FMA CEO Rob Everett says the regulator's exploring how NZ benchmark interest rates are set with banks and the NZFMA

FMA CEO Rob Everett says the regulator's exploring how NZ benchmark interest rates are set with banks and the NZFMA

By Gareth Vaughan

The Financial Markets Authority (FMA) is talking to the group that oversees wholesale, or institutional, banking and banks themselves about benchmark interest rates and how they're set in the wake of court action taken by an Australian regulator against both ANZ and Westpac.

Speaking to journalists on the FMA's progress and priorities ahead of a major speech this morning, FMA CEO Rob Everett said the regulator has been talking with the New Zealand Financial Markets Authority (NZFMA) and banks about the way New Zealand's benchmark interest rates such as the Bank Bill Reference Rate (BKBM) are established.

"We have been in dialogue with the NZFMA and indeed the banks around the current set-up of benchmarks in New Zealand, why they are the way they are and whether that works," Everett said.

"We've also talked to the banks and the NZFMA about having a bit of a look back against the backdrop of what's happening in Australia and elsewhere, whilst acknowledging that the way the benchmarks are constructed here is different. And in our case acknowledging that you don't have to go very far back to a situation (where) even if there was misconduct, it wouldn't have been enforceable under our legislation."

"But obviously we're trying to have that dialogue to make sure that we know what's out there and the banks can see us coming," Everett added.

The Australian Securities and Investments Commission (ASIC) has filed court proceedings against Westpac  for "unconscionable conduct and market manipulation" in relation to Westpac's involvement in setting the bank bill swap reference rate (BBSW) between April 2010 and June 2012. The BBSW is the primary interest rate benchmark used in Australian financial markets, and is administered by the Australian Financial Markets Association.

ASIC has also launched legal proceedings against ANZ for "unconscionable conduct and market manipulation" in relation to the ANZ's involvement in setting the BBSW between March 2010 and May 2012.

Both ANZ and Westpac reject ASIC's allegations and say they will vigorously defend themselves.

'Nothing to see here'

Back in NZ, NZFMA CEO Paul Atmore told in 2012 the NZ system was global best practice and he was "absolutely comfortable" local bank bill rates couldn't be gamed. After news of ASIC's action against ANZ broke in March, Atmore said although there had been "inquiries" over the years related to "various events," in NZ, "we have never had an event of misconduct identified by the regulator."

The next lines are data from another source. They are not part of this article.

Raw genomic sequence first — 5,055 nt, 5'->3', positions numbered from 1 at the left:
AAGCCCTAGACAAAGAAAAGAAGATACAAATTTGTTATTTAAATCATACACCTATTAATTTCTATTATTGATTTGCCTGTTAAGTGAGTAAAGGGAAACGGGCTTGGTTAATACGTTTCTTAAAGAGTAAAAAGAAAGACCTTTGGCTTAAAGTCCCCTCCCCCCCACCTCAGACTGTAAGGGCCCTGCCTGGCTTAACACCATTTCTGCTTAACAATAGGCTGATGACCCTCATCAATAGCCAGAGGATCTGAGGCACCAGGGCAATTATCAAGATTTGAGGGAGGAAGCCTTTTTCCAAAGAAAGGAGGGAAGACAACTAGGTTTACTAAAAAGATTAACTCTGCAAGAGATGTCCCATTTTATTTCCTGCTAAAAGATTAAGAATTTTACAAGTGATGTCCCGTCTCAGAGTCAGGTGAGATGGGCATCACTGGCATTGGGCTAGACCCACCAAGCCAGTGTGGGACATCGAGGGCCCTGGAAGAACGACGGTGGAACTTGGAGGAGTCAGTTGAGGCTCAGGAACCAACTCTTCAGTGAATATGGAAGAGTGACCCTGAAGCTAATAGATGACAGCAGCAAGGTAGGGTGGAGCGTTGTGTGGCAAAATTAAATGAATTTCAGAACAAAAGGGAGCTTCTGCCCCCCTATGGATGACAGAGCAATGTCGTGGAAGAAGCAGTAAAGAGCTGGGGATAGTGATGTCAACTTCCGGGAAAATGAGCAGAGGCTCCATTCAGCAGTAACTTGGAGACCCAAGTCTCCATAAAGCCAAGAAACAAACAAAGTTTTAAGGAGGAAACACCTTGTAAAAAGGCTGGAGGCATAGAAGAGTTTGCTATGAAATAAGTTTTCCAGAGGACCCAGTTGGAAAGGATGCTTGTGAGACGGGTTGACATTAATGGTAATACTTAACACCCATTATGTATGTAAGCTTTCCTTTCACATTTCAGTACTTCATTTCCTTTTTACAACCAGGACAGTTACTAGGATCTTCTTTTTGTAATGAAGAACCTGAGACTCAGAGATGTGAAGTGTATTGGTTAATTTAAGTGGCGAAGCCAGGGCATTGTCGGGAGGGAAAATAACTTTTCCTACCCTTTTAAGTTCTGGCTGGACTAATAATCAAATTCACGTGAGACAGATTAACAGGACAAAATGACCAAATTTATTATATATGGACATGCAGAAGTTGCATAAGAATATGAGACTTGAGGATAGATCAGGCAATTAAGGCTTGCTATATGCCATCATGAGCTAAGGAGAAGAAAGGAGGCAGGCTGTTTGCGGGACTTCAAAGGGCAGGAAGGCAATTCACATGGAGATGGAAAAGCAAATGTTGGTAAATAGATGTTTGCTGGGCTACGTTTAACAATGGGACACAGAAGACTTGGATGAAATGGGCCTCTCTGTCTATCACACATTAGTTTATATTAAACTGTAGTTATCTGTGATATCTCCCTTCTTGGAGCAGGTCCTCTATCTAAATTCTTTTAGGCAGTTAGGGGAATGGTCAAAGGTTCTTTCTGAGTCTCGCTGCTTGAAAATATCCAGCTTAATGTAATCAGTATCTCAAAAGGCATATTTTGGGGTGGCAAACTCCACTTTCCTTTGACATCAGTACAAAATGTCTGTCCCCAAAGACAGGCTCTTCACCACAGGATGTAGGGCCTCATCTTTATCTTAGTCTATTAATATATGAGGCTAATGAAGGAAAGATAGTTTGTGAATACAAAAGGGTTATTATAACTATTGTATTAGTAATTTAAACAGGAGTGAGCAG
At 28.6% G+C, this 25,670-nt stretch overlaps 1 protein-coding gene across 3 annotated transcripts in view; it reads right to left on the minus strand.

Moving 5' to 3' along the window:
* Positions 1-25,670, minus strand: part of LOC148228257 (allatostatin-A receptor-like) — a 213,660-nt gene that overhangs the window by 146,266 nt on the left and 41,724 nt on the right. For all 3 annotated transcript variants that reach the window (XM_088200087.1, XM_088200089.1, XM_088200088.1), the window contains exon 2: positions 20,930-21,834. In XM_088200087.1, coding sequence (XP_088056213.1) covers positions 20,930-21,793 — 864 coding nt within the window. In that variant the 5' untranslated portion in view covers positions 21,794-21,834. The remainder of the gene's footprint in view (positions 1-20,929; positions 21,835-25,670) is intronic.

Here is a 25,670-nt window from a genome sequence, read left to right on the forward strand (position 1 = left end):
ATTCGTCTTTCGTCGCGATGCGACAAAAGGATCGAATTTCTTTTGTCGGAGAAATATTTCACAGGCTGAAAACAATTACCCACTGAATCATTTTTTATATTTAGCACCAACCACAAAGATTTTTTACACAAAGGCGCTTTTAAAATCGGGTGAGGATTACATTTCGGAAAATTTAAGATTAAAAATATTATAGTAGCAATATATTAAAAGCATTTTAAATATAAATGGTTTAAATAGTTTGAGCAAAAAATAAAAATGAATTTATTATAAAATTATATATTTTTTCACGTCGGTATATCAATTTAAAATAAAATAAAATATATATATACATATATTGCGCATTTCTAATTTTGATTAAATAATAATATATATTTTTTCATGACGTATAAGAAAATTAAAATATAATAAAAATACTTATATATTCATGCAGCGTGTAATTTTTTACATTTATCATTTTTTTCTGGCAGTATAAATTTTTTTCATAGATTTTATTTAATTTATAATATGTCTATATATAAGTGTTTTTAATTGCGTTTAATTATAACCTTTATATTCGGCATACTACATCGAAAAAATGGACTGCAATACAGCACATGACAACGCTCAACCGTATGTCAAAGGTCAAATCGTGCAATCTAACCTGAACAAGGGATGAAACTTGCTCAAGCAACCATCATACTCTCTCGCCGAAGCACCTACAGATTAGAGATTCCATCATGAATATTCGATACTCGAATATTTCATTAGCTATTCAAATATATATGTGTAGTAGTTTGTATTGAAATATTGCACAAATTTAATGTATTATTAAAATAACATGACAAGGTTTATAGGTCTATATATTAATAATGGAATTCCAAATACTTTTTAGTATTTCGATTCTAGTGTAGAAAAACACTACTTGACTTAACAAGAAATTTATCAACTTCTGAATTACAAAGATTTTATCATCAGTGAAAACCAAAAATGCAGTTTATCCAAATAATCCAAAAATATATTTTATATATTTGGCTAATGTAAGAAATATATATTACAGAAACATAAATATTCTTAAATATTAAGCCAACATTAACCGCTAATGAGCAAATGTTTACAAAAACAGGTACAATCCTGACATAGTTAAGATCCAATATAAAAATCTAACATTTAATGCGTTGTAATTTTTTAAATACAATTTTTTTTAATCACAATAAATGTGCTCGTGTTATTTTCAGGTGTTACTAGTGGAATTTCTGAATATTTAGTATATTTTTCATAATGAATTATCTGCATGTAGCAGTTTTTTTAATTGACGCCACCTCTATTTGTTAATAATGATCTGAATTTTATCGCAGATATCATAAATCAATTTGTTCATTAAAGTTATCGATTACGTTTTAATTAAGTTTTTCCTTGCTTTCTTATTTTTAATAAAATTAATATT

"And the conduct regulator's obviously the Financial Markets Authority and the prudential regulator's the Reserve Bank. Both of those organisations have had a pretty thorough look at processes," Atmore said in March.

"One of the key differentiators between New Zealand and Australia is we do publish all of the transactions on a daily basis that underlie the rate set. So we are very, very transparent in terms of those transactions. Whereas I believe in Australia they don't publish the transactions, or they don't have a transaction base for their rates. It's a more bid-offer process," said Atmore.

Banking and insurance 'around the perimeter'

Meanwhile, FMA director of regulation Liam Mason noted the FMA's ability, through the Financial Markets Conduct Act 2013, to look at perimeter issues. These, Mason said, are financial services and the provision of financial products that aren't licensed or subject to particular disclosure rules.

"(This) includes some areas where most New Zealanders interact with financial services, - core banking and core insurance, our perimeter. It's a surprise to many that that's not subject to specific conduct regulations in New Zealand but we do have influence there," Mason said.

"So one of the tasks that we've got is to learn more about activities in that perimeter, how they affect New Zealanders, how they might affect our objectives of fair, efficient, transparent markets. We've got some tools to use, the fair dealing provisions, we can make some more directional orders that we made last week in relation to Cambrian. But there is still a question and sometimes it's going to be an active debate about what sort of regulation do we want in New Zealand, " Mason added.

The FMA was currently looking at "perimeter" areas such as foreign exchange dealing and aspects of insurance conduct, he said.

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Where does one find, for instance, the contributing 3mth FRA stack for the zero coupon curve underlying what is presumably the derived semi-annual bond equivalent 3 year swap quote noted here?